Their bill would require software developers to clearly inform users when their files are made available to other users over the Internet. Such software, known as peer-to-peer programs, are most commonly used to download music and movies and make up the largest portion of Internet traffic. Popular examples include BitTorrent and LimeWire.
But they can also lead to the inadvertent sharing of sensitive documents, the Federal Trade Commission found this week. The agency discovered widespread data breaches at 100 companies, where personal information of employees and customers—from drivers license numbers to social security numbers—were accidentally exposed while sharing other files.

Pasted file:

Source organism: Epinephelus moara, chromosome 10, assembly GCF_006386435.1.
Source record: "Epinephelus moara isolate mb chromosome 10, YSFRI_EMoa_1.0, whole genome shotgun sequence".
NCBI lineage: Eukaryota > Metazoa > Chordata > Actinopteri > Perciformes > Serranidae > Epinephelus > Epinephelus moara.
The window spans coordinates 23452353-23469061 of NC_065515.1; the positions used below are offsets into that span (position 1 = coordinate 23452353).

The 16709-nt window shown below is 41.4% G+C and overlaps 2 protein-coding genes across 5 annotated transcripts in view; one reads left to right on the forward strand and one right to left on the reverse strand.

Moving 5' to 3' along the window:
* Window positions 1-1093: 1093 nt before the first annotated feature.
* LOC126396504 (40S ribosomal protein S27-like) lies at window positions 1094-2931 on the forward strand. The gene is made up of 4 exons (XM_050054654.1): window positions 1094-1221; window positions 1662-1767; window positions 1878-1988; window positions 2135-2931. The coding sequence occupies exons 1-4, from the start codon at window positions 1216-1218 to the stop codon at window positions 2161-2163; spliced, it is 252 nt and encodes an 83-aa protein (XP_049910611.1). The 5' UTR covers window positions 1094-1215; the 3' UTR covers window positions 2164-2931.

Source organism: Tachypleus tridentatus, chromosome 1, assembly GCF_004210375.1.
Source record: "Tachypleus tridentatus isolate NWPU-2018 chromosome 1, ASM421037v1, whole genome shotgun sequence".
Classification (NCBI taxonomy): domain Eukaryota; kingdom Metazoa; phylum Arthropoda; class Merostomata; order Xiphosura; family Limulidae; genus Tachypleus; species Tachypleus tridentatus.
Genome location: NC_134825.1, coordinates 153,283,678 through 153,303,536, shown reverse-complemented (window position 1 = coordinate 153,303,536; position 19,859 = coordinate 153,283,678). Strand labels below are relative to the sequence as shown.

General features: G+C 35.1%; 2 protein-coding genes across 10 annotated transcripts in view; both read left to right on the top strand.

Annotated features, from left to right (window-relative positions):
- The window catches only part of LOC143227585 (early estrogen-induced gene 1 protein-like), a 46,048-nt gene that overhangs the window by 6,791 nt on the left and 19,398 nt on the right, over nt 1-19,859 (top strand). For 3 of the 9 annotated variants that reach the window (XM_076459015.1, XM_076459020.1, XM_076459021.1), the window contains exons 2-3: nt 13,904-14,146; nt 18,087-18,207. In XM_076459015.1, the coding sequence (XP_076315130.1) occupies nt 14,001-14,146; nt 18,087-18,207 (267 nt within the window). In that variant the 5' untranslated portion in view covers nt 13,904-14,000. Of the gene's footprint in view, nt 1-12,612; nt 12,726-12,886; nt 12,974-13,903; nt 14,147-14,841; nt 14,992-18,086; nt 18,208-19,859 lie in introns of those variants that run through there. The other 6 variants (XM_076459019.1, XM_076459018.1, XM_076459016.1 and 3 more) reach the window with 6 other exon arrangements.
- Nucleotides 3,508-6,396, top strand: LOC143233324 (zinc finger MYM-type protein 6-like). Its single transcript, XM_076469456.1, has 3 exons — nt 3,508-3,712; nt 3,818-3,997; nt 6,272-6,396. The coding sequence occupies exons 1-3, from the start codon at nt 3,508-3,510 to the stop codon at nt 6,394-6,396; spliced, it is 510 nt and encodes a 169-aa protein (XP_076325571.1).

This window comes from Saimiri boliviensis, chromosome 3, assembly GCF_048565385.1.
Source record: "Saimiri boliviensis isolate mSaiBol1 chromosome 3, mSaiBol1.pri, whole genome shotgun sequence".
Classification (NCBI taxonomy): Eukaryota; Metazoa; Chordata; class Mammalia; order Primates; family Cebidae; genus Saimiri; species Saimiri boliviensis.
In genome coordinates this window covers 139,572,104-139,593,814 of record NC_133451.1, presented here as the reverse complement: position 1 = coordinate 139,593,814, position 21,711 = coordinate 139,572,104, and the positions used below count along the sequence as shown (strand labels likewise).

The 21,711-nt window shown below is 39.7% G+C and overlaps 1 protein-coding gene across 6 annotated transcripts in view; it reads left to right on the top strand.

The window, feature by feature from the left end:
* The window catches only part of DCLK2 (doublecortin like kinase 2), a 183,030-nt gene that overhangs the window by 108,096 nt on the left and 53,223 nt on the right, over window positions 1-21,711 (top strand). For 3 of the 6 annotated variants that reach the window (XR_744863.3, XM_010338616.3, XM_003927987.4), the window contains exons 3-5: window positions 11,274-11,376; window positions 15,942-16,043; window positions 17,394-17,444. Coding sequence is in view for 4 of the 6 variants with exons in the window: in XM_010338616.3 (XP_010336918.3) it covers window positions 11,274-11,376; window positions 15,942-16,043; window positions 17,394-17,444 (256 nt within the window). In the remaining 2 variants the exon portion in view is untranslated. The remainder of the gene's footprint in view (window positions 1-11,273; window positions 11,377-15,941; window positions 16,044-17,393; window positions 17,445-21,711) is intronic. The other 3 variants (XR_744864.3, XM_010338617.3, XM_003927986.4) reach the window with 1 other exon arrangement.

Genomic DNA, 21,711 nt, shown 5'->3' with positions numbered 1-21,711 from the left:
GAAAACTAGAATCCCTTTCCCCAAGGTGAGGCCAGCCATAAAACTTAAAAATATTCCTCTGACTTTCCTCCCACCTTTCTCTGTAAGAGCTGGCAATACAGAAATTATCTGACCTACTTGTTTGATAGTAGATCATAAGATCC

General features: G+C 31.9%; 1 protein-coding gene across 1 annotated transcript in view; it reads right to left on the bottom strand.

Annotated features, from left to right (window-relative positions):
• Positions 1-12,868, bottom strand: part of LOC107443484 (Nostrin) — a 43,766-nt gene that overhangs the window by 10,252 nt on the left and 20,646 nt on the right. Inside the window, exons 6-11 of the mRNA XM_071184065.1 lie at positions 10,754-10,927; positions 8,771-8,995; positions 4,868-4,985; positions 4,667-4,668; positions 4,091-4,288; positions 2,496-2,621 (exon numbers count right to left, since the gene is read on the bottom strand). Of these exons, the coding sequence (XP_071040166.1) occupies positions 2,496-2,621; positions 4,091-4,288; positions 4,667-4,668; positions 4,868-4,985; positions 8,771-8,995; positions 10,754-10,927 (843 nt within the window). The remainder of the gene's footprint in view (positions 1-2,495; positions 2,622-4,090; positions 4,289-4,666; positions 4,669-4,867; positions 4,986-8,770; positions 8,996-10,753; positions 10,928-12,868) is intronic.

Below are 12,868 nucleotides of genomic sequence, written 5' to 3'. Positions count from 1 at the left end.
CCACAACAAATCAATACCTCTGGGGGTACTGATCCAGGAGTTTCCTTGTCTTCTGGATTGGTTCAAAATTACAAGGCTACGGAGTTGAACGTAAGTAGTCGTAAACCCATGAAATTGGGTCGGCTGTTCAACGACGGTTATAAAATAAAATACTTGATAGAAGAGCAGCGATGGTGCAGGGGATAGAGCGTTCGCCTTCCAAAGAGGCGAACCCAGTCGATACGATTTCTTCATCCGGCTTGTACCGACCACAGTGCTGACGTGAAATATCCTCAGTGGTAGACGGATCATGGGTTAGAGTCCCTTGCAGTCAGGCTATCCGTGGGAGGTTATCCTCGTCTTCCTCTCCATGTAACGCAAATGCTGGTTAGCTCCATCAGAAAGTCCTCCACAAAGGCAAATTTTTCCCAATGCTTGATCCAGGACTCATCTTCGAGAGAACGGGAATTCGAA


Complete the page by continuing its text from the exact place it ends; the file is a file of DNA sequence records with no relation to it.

Klobuchar says families run the “risk of unintentionally sharing all of their private files like tax returns, legal documents, medical records, and home movies when they are connected to peer-to-peer networks.”
“This bill will let people know—in a way that they can understand—that their personal files are being shared with complete strangers,” she added.
The bill would require file-sharing software to display a pop-up box alerting Internet users when they encounter such programs. The bill would also let consumers and employers block or disable file-sharing programs. Similar legislation passed the House in December.